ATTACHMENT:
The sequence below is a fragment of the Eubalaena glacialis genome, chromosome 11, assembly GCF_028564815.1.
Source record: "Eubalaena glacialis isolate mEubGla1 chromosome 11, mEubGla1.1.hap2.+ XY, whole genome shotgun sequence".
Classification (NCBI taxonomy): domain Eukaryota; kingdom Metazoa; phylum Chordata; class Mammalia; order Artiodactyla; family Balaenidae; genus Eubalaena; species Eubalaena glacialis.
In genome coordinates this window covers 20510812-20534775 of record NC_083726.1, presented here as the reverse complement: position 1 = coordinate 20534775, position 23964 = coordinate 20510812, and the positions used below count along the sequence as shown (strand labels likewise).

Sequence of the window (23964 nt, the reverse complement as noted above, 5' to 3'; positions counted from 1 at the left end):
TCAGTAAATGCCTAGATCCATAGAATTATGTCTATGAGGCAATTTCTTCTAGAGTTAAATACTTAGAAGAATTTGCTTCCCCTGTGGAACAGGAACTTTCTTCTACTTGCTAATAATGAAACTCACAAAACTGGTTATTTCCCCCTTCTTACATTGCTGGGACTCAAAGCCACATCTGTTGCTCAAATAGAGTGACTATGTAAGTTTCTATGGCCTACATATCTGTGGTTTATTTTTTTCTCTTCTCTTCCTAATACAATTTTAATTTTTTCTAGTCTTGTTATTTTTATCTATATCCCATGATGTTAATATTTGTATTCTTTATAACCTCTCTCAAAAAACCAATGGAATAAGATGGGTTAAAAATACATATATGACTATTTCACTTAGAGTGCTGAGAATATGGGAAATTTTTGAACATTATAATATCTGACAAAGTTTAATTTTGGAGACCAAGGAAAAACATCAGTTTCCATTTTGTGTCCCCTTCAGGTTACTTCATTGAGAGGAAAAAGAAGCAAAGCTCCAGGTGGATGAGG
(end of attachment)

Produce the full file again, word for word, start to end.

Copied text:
The sequence below is a fragment of the Eubalaena glacialis genome, chromosome 11, assembly GCF_028564815.1.
Source record: "Eubalaena glacialis isolate mEubGla1 chromosome 11, mEubGla1.1.hap2.+ XY, whole genome shotgun sequence".
Classification (NCBI taxonomy): domain Eukaryota; kingdom Metazoa; phylum Chordata; class Mammalia; order Artiodactyla; family Balaenidae; genus Eubalaena; species Eubalaena glacialis.
In genome coordinates this window covers 20510812-20534775 of record NC_083726.1, presented here as the reverse complement: position 1 = coordinate 20534775, position 23964 = coordinate 20510812, and the positions used below count along the sequence as shown (strand labels likewise).

Sequence of the window (23964 nt, the reverse complement as noted above, 5' to 3'; positions counted from 1 at the left end):
TCAGTAAATGCCTAGATCCATAGAATTATGTCTATGAGGCAATTTCTTCTAGAGTTAAATACTTAGAAGAATTTGCTTCCCCTGTGGAACAGGAACTTTCTTCTACTTGCTAATAATGAAACTCACAAAACTGGTTATTTCCCCCTTCTTACATTGCTGGGACTCAAAGCCACATCTGTTGCTCAAATAGAGTGACTATGTAAGTTTCTATGGCCTACATATCTGTGGTTTATTTTTTTCTCTTCTCTTCCTAATACAATTTTAATTTTTTCTAGTCTTGTTATTTTTATCTATATCCCATGATGTTAATATTTGTATTCTTTATAACCTCTCTCAAAAAACCAATGGAATAAGATGGGTTAAAAATACATATATGACTATTTCACTTAGAGTGCTGAGAATATGGGAAATTTTTGAACATTATAATATCTGACAAAGTTTAATTTTGGAGACCAAGGAAAAACATCAGTTTCCATTTTGTGTCCCCTTCAGGTTACTTCATTGAGAGGAAAAAGAAGCAAAGCTCCAGGTGGATGAGG